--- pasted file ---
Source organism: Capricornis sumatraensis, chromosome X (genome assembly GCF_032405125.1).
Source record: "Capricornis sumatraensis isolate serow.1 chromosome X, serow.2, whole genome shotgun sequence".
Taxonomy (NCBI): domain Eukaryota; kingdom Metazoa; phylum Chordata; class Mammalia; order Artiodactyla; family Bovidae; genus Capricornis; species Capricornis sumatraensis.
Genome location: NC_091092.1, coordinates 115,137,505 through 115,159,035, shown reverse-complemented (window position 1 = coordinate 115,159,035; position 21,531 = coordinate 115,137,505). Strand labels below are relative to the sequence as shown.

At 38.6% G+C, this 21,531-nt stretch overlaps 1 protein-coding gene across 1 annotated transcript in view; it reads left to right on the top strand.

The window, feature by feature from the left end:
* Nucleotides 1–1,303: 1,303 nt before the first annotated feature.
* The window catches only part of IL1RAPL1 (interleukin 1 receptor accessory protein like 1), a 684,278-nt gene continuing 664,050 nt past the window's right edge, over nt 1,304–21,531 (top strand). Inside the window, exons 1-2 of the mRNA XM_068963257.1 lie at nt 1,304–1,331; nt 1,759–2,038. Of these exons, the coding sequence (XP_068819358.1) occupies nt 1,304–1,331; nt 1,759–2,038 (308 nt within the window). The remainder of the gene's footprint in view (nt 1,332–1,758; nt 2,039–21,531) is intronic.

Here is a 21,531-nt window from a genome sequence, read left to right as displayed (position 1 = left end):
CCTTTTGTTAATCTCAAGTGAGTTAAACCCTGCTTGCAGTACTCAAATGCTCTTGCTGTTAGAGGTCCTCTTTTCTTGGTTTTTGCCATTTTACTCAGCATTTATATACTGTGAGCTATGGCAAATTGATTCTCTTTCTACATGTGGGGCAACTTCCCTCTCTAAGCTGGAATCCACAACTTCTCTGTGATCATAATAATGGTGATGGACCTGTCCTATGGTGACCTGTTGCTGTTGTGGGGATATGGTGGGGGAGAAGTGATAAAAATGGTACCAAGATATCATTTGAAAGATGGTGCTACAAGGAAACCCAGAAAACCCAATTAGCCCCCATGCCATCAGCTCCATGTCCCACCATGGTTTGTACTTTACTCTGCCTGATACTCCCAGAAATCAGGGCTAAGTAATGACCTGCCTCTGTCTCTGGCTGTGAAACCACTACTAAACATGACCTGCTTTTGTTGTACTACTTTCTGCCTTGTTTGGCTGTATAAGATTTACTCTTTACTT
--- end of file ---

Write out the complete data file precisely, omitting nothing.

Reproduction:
Source organism: Capricornis sumatraensis, chromosome X (genome assembly GCF_032405125.1).
Source record: "Capricornis sumatraensis isolate serow.1 chromosome X, serow.2, whole genome shotgun sequence".
Taxonomy (NCBI): domain Eukaryota; kingdom Metazoa; phylum Chordata; class Mammalia; order Artiodactyla; family Bovidae; genus Capricornis; species Capricornis sumatraensis.
Genome location: NC_091092.1, coordinates 115,137,505 through 115,159,035, shown reverse-complemented (window position 1 = coordinate 115,159,035; position 21,531 = coordinate 115,137,505). Strand labels below are relative to the sequence as shown.

At 38.6% G+C, this 21,531-nt stretch overlaps 1 protein-coding gene across 1 annotated transcript in view; it reads left to right on the top strand.

The window, feature by feature from the left end:
* Nucleotides 1–1,303: 1,303 nt before the first annotated feature.
* The window catches only part of IL1RAPL1 (interleukin 1 receptor accessory protein like 1), a 684,278-nt gene continuing 664,050 nt past the window's right edge, over nt 1,304–21,531 (top strand). Inside the window, exons 1-2 of the mRNA XM_068963257.1 lie at nt 1,304–1,331; nt 1,759–2,038. Of these exons, the coding sequence (XP_068819358.1) occupies nt 1,304–1,331; nt 1,759–2,038 (308 nt within the window). The remainder of the gene's footprint in view (nt 1,332–1,758; nt 2,039–21,531) is intronic.

Here is a 21,531-nt window from a genome sequence, read left to right as displayed (position 1 = left end):
CCTTTTGTTAATCTCAAGTGAGTTAAACCCTGCTTGCAGTACTCAAATGCTCTTGCTGTTAGAGGTCCTCTTTTCTTGGTTTTTGCCATTTTACTCAGCATTTATATACTGTGAGCTATGGCAAATTGATTCTCTTTCTACATGTGGGGCAACTTCCCTCTCTAAGCTGGAATCCACAACTTCTCTGTGATCATAATAATGGTGATGGACCTGTCCTATGGTGACCTGTTGCTGTTGTGGGGATATGGTGGGGGAGAAGTGATAAAAATGGTACCAAGATATCATTTGAAAGATGGTGCTACAAGGAAACCCAGAAAACCCAATTAGCCCCCATGCCATCAGCTCCATGTCCCACCATGGTTTGTACTTTACTCTGCCTGATACTCCCAGAAATCAGGGCTAAGTAATGACCTGCCTCTGTCTCTGGCTGTGAAACCACTACTAAACATGACCTGCTTTTGTTGTACTACTTTCTGCCTTGTTTGGCTGTATAAGATTTACTCTTTACTT